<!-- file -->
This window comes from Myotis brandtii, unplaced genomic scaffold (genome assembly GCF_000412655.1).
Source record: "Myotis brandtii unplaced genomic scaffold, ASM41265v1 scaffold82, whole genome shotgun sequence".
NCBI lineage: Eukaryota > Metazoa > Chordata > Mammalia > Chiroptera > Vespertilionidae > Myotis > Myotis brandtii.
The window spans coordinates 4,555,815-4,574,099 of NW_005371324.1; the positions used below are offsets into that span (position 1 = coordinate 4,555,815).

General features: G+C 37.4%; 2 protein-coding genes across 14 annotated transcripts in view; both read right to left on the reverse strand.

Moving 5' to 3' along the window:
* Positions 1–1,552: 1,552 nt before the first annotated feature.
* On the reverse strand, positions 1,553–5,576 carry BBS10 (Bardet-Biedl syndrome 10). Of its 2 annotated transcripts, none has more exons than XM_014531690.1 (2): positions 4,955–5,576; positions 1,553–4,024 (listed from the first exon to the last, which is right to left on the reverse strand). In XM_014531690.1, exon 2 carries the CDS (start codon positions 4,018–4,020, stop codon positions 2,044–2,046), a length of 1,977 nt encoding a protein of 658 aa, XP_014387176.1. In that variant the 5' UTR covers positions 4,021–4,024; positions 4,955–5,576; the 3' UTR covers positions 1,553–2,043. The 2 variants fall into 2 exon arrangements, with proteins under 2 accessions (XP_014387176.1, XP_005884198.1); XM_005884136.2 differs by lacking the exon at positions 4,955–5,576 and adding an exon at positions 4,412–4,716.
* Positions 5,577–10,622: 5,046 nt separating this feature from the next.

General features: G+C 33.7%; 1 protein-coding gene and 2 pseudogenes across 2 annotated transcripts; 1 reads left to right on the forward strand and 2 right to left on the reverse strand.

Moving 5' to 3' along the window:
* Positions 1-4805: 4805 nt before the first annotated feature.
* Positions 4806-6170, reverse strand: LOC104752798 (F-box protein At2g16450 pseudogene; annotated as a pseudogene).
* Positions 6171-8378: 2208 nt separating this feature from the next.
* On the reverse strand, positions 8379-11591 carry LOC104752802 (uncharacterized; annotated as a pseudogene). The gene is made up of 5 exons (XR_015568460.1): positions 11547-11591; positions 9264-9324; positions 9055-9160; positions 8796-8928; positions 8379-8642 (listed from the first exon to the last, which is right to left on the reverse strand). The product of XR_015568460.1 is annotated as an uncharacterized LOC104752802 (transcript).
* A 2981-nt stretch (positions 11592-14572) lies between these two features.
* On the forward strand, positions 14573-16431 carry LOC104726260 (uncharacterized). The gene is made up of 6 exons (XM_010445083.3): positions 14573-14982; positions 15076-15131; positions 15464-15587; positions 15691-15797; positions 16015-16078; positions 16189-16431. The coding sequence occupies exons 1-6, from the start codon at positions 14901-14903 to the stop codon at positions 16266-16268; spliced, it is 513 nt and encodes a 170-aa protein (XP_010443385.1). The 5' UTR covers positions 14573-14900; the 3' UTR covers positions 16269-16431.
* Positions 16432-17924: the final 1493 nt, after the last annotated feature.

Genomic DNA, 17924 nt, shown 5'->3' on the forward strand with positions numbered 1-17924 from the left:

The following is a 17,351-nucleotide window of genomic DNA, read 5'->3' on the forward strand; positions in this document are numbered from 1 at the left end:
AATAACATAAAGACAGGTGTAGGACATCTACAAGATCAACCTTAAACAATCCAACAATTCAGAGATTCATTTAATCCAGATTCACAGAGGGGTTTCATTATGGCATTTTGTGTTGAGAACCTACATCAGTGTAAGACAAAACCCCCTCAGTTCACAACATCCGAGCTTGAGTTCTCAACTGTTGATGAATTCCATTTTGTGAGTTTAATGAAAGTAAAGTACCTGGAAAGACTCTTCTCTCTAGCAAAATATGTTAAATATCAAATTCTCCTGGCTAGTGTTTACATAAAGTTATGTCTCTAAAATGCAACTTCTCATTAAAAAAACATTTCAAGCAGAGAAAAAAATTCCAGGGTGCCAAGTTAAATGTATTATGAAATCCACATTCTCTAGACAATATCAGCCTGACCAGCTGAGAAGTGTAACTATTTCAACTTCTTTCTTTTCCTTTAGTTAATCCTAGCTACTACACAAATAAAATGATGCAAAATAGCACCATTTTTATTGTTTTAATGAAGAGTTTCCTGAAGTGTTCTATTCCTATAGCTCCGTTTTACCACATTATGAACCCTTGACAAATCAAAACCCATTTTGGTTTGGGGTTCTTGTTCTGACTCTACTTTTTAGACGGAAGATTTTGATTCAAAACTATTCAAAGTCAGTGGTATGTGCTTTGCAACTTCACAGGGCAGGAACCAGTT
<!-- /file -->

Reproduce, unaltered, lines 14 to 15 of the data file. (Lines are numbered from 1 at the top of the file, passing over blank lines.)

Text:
* Positions 6171-8378: 2208 nt separating this feature from the next.
* On the reverse strand, positions 8379-11591 carry LOC104752802 (uncharacterized; annotated as a pseudogene). The gene is made up of 5 exons (XR_015568460.1): positions 11547-11591; positions 9264-9324; positions 9055-9160; positions 8796-8928; positions 8379-8642 (listed from the first exon to the last, which is right to left on the reverse strand). The product of XR_015568460.1 is annotated as an uncharacterized LOC104752802 (transcript).